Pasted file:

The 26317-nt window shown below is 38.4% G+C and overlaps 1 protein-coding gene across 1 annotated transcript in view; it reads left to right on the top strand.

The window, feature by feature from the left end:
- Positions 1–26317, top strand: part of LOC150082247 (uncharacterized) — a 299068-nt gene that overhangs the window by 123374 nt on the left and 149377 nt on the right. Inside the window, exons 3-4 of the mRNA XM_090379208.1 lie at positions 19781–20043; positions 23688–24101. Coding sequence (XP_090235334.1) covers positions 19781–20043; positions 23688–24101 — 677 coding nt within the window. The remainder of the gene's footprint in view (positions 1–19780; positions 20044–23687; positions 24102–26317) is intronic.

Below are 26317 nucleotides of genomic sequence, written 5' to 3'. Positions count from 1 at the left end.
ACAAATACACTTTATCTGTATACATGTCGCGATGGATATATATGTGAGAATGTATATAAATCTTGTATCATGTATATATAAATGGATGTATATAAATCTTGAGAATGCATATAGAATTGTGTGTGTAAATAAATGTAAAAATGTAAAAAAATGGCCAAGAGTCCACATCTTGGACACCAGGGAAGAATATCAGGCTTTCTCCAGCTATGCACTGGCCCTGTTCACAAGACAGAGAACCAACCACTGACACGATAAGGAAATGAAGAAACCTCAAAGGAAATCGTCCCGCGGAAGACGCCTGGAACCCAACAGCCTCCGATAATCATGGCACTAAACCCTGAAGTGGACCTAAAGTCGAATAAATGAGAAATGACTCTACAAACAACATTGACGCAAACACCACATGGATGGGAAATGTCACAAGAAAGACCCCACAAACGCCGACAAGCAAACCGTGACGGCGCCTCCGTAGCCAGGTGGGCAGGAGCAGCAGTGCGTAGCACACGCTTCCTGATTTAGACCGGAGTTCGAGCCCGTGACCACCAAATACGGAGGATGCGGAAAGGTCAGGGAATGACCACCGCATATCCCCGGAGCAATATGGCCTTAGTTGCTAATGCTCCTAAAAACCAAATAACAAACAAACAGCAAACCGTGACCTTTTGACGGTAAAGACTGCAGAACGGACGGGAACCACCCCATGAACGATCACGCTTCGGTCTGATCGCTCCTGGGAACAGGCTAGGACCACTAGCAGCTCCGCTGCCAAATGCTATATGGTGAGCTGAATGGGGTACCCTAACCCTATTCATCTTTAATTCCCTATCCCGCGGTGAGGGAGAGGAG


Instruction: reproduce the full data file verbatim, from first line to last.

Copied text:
The 26317-nt window shown below is 38.4% G+C and overlaps 1 protein-coding gene across 1 annotated transcript in view; it reads left to right on the top strand.

The window, feature by feature from the left end:
- Positions 1–26317, top strand: part of LOC150082247 (uncharacterized) — a 299068-nt gene that overhangs the window by 123374 nt on the left and 149377 nt on the right. Inside the window, exons 3-4 of the mRNA XM_090379208.1 lie at positions 19781–20043; positions 23688–24101. Coding sequence (XP_090235334.1) covers positions 19781–20043; positions 23688–24101 — 677 coding nt within the window. The remainder of the gene's footprint in view (positions 1–19780; positions 20044–23687; positions 24102–26317) is intronic.

Below are 26317 nucleotides of genomic sequence, written 5' to 3'. Positions count from 1 at the left end.
ACAAATACACTTTATCTGTATACATGTCGCGATGGATATATATGTGAGAATGTATATAAATCTTGTATCATGTATATATAAATGGATGTATATAAATCTTGAGAATGCATATAGAATTGTGTGTGTAAATAAATGTAAAAATGTAAAAAAATGGCCAAGAGTCCACATCTTGGACACCAGGGAAGAATATCAGGCTTTCTCCAGCTATGCACTGGCCCTGTTCACAAGACAGAGAACCAACCACTGACACGATAAGGAAATGAAGAAACCTCAAAGGAAATCGTCCCGCGGAAGACGCCTGGAACCCAACAGCCTCCGATAATCATGGCACTAAACCCTGAAGTGGACCTAAAGTCGAATAAATGAGAAATGACTCTACAAACAACATTGACGCAAACACCACATGGATGGGAAATGTCACAAGAAAGACCCCACAAACGCCGACAAGCAAACCGTGACGGCGCCTCCGTAGCCAGGTGGGCAGGAGCAGCAGTGCGTAGCACACGCTTCCTGATTTAGACCGGAGTTCGAGCCCGTGACCACCAAATACGGAGGATGCGGAAAGGTCAGGGAATGACCACCGCATATCCCCGGAGCAATATGGCCTTAGTTGCTAATGCTCCTAAAAACCAAATAACAAACAAACAGCAAACCGTGACCTTTTGACGGTAAAGACTGCAGAACGGACGGGAACCACCCCATGAACGATCACGCTTCGGTCTGATCGCTCCTGGGAACAGGCTAGGACCACTAGCAGCTCCGCTGCCAAATGCTATATGGTGAGCTGAATGGGGTACCCTAACCCTATTCATCTTTAATTCCCTATCCCGCGGTGAGGGAGAGGAG